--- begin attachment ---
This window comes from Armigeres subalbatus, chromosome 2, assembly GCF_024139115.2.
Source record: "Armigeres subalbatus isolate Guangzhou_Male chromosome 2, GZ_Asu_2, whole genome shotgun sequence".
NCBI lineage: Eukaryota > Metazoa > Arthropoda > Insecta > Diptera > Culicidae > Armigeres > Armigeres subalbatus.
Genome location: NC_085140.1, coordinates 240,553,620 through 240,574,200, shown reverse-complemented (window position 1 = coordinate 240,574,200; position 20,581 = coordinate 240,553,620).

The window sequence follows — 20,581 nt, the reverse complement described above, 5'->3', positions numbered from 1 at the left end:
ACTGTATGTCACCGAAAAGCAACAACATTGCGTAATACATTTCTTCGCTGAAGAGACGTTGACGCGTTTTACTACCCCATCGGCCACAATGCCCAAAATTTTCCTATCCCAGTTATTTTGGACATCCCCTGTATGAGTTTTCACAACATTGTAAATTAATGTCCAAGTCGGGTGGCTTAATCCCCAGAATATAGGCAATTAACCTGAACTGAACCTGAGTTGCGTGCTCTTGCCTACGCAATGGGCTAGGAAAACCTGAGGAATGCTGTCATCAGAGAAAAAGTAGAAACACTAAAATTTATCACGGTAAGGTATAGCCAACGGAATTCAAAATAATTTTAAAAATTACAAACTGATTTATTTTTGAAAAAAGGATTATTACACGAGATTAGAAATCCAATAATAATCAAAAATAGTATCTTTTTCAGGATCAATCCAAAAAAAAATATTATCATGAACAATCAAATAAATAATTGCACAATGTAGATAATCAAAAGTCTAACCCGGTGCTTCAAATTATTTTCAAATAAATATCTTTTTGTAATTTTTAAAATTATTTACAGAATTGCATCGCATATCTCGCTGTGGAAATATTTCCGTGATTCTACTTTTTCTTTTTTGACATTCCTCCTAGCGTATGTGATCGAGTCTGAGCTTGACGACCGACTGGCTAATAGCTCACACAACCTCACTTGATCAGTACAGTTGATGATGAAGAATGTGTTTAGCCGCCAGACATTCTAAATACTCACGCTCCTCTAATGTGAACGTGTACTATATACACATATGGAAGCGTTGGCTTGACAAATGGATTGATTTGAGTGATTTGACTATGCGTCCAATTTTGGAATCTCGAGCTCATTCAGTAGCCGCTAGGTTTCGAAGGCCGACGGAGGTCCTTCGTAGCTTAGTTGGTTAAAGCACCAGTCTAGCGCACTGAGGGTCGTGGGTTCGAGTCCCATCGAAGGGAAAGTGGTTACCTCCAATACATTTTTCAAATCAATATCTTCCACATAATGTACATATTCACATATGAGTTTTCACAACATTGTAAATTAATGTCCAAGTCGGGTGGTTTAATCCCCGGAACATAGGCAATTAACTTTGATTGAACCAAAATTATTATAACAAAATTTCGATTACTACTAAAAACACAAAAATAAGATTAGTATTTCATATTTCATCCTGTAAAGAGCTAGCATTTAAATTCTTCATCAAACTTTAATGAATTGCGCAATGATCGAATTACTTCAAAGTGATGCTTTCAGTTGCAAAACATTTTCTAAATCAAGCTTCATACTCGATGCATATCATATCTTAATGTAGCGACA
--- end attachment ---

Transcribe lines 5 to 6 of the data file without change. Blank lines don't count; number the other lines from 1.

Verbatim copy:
The window sequence follows — 20,581 nt, the reverse complement described above, 5'->3', positions numbered from 1 at the left end:
ACTGTATGTCACCGAAAAGCAACAACATTGCGTAATACATTTCTTCGCTGAAGAGACGTTGACGCGTTTTACTACCCCATCGGCCACAATGCCCAAAATTTTCCTATCCCAGTTATTTTGGACATCCCCTGTATGAGTTTTCACAACATTGTAAATTAATGTCCAAGTCGGGTGGCTTAATCCCCAGAATATAGGCAATTAACCTGAACTGAACCTGAGTTGCGTGCTCTTGCCTACGCAATGGGCTAGGAAAACCTGAGGAATGCTGTCATCAGAGAAAAAGTAGAAACACTAAAATTTATCACGGTAAGGTATAGCCAACGGAATTCAAAATAATTTTAAAAATTACAAACTGATTTATTTTTGAAAAAAGGATTATTACACGAGATTAGAAATCCAATAATAATCAAAAATAGTATCTTTTTCAGGATCAATCCAAAAAAAAATATTATCATGAACAATCAAATAAATAATTGCACAATGTAGATAATCAAAAGTCTAACCCGGTGCTTCAAATTATTTTCAAATAAATATCTTTTTGTAATTTTTAAAATTATTTACAGAATTGCATCGCATATCTCGCTGTGGAAATATTTCCGTGATTCTACTTTTTCTTTTTTGACATTCCTCCTAGCGTATGTGATCGAGTCTGAGCTTGACGACCGACTGGCTAATAGCTCACACAACCTCACTTGATCAGTACAGTTGATGATGAAGAATGTGTTTAGCCGCCAGACATTCTAAATACTCACGCTCCTCTAATGTGAACGTGTACTATATACACATATGGAAGCGTTGGCTTGACAAATGGATTGATTTGAGTGATTTGACTATGCGTCCAATTTTGGAATCTCGAGCTCATTCAGTAGCCGCTAGGTTTCGAAGGCCGACGGAGGTCCTTCGTAGCTTAGTTGGTTAAAGCACCAGTCTAGCGCACTGAGGGTCGTGGGTTCGAGTCCCATCGAAGGGAAAGTGGTTACCTCCAATACATTTTTCAAATCAATATCTTCCACATAATGTACATATTCACATATGAGTTTTCACAACATTGTAAATTAATGTCCAAGTCGGGTGGTTTAATCCCCGGAACATAGGCAATTAACTTTGATTGAACCAAAATTATTATAACAAAATTTCGATTACTACTAAAAACACAAAAATAAGATTAGTATTTCATATTTCATCCTGTAAAGAGCTAGCATTTAAATTCTTCATCAAACTTTAATGAATTGCGCAATGATCGAATTACTTCAAAGTGATGCTTTCAGTTGCAAAACATTTTCTAAATCAAGCTTCATACTCGATGCATATCATATCTTAATGTAGCGACA